Increasingly forested by glass towers and
modern developments, Vancouver isn’t good at hanging on to its history. But one
racy new tour aims to shine a light on the not-too-distant past by taking
visitors behind the curtain at downtown’s infamous Penthouse strip club.
Opened in 1947, stars such as singing
legend Frank Sinatra and actor Errol Flynn used to party at the glitzy venue.
But when the golden age of glamour clubs began to fade
in the 1960s, the Penthouse descended into liquor
raids, vice squad visits and the 1983 gunshot murder of owner Joe Philliponi,
known as the “Godfather of Seymour Street” after the club’s city centre
While contemporaneous Vancouver clubs have
long since closed, the Penthouse – still run by the Italian-Canadian family
that started it – has endured. And according to author Aaron Chapman, it now acts
as a time capsule link to a period that intrigues many history-loving locals.
“There’s an appetite for Vancouver
heritage right now and I think it’s because the city is changing before our
eyes,” said Chapman, whose book Liquor, Lust, and the
Law: The Story of the Legendary Penthouse Nightclub triggered the creation of the Secrets of the Penthouse tour.
For 38 Canadian dollars – which covers the
tour plus a buffet dinner and a burlesque show by local
troupe, Cabaret Torlage – Chapman and Penthouse owner Danny Filippone serve
juicy tidbits from the club’s past as they walk groups through the venue. It
was a time when patrons hid drinks in paper bags (the club belatedly received
its liquor license in 1968) and the family illegally ran booze around the city
in taxi cabs.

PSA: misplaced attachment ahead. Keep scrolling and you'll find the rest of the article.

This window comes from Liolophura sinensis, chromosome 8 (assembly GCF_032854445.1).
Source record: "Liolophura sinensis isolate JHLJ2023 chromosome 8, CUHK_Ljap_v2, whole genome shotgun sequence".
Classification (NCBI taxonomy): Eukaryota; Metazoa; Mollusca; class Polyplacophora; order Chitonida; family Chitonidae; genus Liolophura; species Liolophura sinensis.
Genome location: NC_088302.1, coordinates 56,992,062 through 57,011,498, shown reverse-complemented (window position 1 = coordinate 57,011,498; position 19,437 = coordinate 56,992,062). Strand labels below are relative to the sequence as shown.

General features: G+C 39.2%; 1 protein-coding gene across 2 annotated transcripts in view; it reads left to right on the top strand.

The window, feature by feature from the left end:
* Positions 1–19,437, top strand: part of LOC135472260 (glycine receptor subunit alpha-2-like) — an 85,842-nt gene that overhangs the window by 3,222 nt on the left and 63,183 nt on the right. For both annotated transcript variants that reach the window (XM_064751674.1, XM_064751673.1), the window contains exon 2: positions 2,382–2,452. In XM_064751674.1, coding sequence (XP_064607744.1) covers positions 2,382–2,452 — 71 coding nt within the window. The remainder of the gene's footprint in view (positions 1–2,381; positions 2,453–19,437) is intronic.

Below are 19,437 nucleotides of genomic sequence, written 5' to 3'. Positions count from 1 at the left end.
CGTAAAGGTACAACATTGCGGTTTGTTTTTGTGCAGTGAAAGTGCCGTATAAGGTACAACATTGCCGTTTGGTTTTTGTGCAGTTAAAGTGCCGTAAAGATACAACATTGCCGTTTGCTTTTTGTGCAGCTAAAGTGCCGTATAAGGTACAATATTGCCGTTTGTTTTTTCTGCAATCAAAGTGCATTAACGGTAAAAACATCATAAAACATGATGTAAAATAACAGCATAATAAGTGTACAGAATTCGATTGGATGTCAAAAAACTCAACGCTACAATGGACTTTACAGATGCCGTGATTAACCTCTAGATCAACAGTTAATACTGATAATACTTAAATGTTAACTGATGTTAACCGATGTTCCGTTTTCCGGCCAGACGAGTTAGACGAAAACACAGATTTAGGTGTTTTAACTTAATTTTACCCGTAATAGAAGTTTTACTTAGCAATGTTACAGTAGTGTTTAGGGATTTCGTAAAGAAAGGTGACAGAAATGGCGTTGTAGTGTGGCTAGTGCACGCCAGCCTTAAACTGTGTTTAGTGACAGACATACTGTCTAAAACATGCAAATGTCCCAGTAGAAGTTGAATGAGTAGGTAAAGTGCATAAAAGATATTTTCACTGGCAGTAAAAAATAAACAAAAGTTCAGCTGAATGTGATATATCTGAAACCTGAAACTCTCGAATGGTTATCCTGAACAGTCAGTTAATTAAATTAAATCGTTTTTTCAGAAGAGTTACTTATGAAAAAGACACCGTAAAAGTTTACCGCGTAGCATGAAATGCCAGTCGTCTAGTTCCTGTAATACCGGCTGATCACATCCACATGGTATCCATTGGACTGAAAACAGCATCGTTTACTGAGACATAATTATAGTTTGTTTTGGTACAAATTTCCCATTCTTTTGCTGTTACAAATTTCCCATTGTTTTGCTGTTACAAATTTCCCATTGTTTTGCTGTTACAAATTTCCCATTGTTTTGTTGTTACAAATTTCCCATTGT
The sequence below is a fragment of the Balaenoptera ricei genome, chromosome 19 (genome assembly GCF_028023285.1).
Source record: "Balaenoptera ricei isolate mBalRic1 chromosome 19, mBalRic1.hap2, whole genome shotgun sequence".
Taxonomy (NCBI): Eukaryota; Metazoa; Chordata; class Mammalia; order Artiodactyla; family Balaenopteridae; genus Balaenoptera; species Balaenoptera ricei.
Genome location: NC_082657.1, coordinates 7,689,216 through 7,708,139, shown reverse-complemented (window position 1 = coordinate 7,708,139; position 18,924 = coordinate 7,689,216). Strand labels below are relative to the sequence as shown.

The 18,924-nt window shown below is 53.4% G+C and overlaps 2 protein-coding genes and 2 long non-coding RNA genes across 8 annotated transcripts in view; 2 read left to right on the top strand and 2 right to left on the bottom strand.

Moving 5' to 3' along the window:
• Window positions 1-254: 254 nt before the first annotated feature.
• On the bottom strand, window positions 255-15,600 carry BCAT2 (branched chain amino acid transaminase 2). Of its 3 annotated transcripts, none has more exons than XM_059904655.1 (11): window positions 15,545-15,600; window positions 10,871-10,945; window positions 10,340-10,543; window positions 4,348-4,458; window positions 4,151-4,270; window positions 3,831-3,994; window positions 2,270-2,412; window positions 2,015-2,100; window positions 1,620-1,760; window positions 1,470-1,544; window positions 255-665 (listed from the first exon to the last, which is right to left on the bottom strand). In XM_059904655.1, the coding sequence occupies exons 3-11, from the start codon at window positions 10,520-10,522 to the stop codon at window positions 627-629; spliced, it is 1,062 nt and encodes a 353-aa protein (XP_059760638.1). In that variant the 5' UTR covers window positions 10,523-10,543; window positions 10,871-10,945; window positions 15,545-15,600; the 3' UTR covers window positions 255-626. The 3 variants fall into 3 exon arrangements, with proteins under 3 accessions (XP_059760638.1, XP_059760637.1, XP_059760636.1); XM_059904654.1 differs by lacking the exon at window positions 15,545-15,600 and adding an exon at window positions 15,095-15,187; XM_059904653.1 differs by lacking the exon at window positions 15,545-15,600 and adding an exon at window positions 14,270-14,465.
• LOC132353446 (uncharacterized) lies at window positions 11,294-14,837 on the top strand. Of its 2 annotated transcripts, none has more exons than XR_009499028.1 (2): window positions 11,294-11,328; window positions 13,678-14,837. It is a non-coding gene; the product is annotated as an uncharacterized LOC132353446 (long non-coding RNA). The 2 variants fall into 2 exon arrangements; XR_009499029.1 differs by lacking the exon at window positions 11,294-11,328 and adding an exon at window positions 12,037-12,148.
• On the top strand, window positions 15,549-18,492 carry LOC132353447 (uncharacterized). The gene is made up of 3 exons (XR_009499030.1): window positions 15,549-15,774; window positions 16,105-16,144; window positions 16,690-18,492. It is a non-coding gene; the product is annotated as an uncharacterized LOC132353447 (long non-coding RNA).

The tour takes in the disused Green Room,
where Rat Pack crooner Sammy Davis Jr hung out and even slept over one night, and
the labyrinthine upstairs area where the piano from the club’s former Steak
Loft restaurant remains. Jazz musicians Louis Armstrong and Oscar Peterson once
tickled its keys at a time when many other Vancouver venues barred black
“Imagine yourself stepping back into the
past,” Filippone said as he led groups past a faded poster of burlesque legend
Big Fannie Annie and into the main bar and stage area. Here, the walls are
studded with signed photos of Penthouse guests including Sinatra, American
boxer Joe Louis and Brazilian singer Carmen Miranda.
“There are hardly any places in Vancouver
with this kind of link to the past – especially one that includes bootlegging,
strippers and a murder trial,” Chapman said. “But it’s because Vancouver
is transforming so quickly that a strip club of all places can attract people
with an interest in local history.”
The event, which runs on the first
Thursday of the month, is organised by history-themed operator Forbidden Vancouver, which also runs additional
guided tours around the city. Ticket are bookable online.
John Lee is the Vancouver Localite
for BBC Travel